“History Through Memory”: JFK’s Brookline


“On opposite sides of the nation stand two houses,” reported the New York Times on August 15, 1960, “one of which will become an American shrine as the birthplace of the man elected President on Nov. 8, 1960.” Today, both are national presidential historic sites. One, an American shrine indeed (and how tragically little we knew then), and the other—well, I haven’t made it to Yorba Linda quite yet.

This is JFK’s house—the beloved and tragic 35th president was born here, at 83 Beals Street, on May 29, 1917—but it may as well be yours or mine. What I am saying is, it is normal.

What I am saying is, JFK was born here?

What I am saying is, JFK was born here.

Beals Street is much like any other quiet affluent residential neighborhood in Brookline, which in turn seems like any other quietly affluent residential suburb of Boston. (“Once famous for its wealth, [Brookline] has become pretty much a middle-class community with some small manufacturing,” reported the Times in 1960.)

I know people from school here. Rebecca’s camp friend lives here. I could live here.

Visiting presidential birthplaces has brought me to sites of staggering privilege and splendor (Harrison’s Berkeley Plantation, Roosevelt’s Hyde Park) and phenomenal natural beauty (Coolidge’s Plymouth Notch, Washington’s Pope’s Creek). Equally so, I have seen origins of humbling modesty, in Grover Cleveland’s Caldwell, or the saltbox house from which John Adams emerged.

But Brookline? It’s just mundane Boston suburbia. Welcome home.

So here lies the “nine-room, three-story gray frame home” in a “pleasant middle-class Boston suburb of thirty-eight thousand” (this from Michael O’Brien’s 2006 JFK biography). What’s disconcerting, then, is  simply the astounding sense of normality. Here, on quiet, pretty Beals Street, remains little visual hint of the glowing celebrity and glamorous martyrdom of Jack Kennedy’s presidency. Is that what’s so—unexpected?

JFK is and remains what Virginia Postrel terms “the personification of political glamour,” “forever young and forever whatever his adoring fans imagine him to be.” He was “the first superstar chief executive,” an international icon “whose power to charm and inspire seemed limitless,” soaked in ” an eminence that neither time nor historians have yet been able to diminish.” That I am quoting an international article (though the author is Lewis L. Gould of the University of Texas) typifies the sort of worldwide fascination and martyrdom this president commands.

And here, a neighborhood like any other.

83 Beals Street is a sizable enough frame structure. Joseph and Rose Kennedy paid $6,600 for the home in 1914. Here the family lived (and here John and two sisters were born in the master bedroom) until 1921, when the family moved two blocks away, into what is now 51 Abbottsford Road.

“People always think we live in, like, a super rich neighborhood,” says Erica Anderson, a young mother who lives across the street from the Kennedy birthplace. “It’s a nice neighborhood, but we can afford it and I wouldn’t put us in the super rich category.”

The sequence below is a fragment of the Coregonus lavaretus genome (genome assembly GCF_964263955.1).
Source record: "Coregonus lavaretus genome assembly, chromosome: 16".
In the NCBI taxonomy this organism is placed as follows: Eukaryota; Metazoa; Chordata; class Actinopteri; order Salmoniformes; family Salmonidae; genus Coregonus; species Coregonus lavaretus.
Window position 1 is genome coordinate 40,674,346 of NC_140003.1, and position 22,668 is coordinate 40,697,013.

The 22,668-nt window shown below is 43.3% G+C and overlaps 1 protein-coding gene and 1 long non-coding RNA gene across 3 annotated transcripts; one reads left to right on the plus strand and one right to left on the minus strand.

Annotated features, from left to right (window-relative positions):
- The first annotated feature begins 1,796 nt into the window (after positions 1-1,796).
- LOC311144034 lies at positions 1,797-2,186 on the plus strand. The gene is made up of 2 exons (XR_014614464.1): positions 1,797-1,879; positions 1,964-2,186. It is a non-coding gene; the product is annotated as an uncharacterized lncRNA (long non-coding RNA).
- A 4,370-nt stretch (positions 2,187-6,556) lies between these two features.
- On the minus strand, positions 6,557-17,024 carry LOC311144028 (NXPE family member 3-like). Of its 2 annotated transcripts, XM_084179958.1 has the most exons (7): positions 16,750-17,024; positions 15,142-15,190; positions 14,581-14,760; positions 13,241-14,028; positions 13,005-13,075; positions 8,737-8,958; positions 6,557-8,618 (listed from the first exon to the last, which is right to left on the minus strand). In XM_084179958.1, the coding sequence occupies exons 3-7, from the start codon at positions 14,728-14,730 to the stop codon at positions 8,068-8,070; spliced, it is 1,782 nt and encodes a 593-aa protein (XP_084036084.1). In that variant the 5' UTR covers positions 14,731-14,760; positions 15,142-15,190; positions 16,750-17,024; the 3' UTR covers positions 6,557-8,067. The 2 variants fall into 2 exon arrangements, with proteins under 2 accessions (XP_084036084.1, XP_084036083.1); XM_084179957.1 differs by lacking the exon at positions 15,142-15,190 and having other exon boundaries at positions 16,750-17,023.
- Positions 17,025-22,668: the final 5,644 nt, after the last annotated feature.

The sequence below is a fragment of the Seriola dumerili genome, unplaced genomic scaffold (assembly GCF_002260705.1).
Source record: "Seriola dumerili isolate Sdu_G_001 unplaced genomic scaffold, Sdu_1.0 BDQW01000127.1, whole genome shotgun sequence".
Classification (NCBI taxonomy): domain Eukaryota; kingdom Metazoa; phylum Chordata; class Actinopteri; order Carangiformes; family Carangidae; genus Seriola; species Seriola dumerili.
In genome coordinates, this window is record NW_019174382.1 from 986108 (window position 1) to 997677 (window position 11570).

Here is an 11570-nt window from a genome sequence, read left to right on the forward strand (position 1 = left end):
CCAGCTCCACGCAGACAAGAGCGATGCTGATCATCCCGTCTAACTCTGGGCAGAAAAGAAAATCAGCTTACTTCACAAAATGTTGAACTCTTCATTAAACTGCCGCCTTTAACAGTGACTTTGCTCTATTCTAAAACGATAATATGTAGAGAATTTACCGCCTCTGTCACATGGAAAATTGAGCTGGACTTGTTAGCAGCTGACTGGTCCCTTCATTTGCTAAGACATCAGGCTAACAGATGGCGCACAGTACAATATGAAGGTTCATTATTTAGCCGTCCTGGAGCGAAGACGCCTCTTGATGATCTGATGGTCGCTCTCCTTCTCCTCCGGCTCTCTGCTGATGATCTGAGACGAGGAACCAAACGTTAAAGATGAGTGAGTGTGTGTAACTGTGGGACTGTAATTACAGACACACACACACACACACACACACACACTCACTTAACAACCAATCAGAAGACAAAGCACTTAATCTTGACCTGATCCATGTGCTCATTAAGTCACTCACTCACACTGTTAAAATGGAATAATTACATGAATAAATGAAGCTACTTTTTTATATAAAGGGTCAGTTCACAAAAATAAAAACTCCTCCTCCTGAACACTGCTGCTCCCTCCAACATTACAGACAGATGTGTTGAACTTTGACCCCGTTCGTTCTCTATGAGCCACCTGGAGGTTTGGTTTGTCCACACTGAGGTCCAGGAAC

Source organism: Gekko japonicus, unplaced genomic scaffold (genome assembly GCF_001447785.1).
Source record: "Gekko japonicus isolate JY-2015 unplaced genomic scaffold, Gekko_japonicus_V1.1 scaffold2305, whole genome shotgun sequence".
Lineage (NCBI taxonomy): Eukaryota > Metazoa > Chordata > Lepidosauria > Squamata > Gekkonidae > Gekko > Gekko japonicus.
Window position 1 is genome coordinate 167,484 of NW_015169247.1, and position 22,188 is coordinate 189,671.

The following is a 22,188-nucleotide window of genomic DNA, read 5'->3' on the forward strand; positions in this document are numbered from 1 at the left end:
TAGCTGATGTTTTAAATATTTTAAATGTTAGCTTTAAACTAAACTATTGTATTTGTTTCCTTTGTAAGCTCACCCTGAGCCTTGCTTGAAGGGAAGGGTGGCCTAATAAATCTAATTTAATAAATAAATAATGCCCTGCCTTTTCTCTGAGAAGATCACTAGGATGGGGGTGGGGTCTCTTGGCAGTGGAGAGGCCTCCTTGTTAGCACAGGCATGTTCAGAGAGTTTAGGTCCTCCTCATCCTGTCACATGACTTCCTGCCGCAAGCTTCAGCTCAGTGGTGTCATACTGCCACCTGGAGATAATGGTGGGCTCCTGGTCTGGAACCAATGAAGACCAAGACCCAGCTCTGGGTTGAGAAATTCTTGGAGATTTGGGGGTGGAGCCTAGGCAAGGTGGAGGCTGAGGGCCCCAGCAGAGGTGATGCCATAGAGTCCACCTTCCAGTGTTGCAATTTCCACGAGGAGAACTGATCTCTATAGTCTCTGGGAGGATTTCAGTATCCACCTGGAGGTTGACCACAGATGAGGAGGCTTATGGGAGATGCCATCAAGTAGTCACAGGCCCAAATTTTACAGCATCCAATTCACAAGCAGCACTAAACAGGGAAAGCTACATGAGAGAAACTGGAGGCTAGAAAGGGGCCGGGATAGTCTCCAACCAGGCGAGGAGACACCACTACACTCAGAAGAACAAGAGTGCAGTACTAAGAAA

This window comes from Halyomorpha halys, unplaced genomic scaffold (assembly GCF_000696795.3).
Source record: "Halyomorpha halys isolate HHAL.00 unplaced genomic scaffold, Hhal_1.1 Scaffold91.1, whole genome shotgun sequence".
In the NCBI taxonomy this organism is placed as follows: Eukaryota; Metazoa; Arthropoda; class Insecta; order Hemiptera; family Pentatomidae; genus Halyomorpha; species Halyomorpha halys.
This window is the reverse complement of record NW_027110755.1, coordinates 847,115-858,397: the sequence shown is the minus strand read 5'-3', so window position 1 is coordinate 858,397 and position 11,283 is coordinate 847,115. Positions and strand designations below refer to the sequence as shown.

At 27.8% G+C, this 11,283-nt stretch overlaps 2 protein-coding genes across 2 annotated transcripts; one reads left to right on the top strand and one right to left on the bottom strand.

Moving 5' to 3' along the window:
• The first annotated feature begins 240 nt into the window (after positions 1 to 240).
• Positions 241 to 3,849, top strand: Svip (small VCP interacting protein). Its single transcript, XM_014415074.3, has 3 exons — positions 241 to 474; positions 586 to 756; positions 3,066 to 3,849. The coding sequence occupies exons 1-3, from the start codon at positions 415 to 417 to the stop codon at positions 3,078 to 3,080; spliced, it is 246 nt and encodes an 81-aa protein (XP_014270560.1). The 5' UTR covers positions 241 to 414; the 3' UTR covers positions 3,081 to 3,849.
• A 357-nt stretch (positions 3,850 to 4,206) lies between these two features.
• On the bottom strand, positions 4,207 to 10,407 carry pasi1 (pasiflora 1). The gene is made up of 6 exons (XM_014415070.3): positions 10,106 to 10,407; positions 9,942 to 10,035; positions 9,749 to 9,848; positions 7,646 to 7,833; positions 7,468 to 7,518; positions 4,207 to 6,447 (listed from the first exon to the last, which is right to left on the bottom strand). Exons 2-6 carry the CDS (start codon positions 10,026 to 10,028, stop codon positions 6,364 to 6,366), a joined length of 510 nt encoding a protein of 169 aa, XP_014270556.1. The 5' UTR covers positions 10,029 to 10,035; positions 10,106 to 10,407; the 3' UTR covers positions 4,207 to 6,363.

And she’s right: Beals Street is comfortable and quaint, but far from the gated bastion of privilege one might associate with the Kennedy childhood. John was born years before his father founded an investment company and made millions in the 1920s bull market, years before the family upped and moved to wealthy Bronxville, NY, when Joseph also bought a mansion in Cape Cod. The Kennedy family “eventually had three homes, with plenty of maids, chauffeurs, and other servants,” Marie Hodge writes.

In 1917, 83 Beals Street was all there was.

If anything hints at the spectacular and tragic celebrity-in-chief Kennedy was, it’s the range and scope of visitors who flock to this quiet Brookline neighborhood every year. It’s the Alabama and Quebec and Florida license plates I spotted on Beals Street on a quiet Sunday morning tour. (My tour guide, Danielle, was from Phoenix herself.) It’s the staggering number of international visitors who make it a point to see where this United States president—certainly not just any president—was born. (“We really get people from all over the world,” Danielle told me, “and that’s one of the challenges that we have, since we get a lot of people who don’t speak English.” She pauses for a moment. “I think it’s really just the Kennedy legacy.”)

And it’s the fascinating guest book, in which visitors are asked to record their memories of November 22, 1963. (I write nothing, because I am young, though I do carry the bizarre honor of having become a Bar Mitzvah on the fortieth anniversary of that terrible day.) I open it up, see entries from Massachusetts, Texas, France, Sri Lanka, Uruguay—and those are just the first few pages.

Just about everyone who is around to remember 11/22/63 was in school on 11/22/63, I notice. But most visitors seem to have flipped straight past the book’s instructions to record reflections on the president himself.  Which is fine by me—these are incredible to read, too.

Some excerpts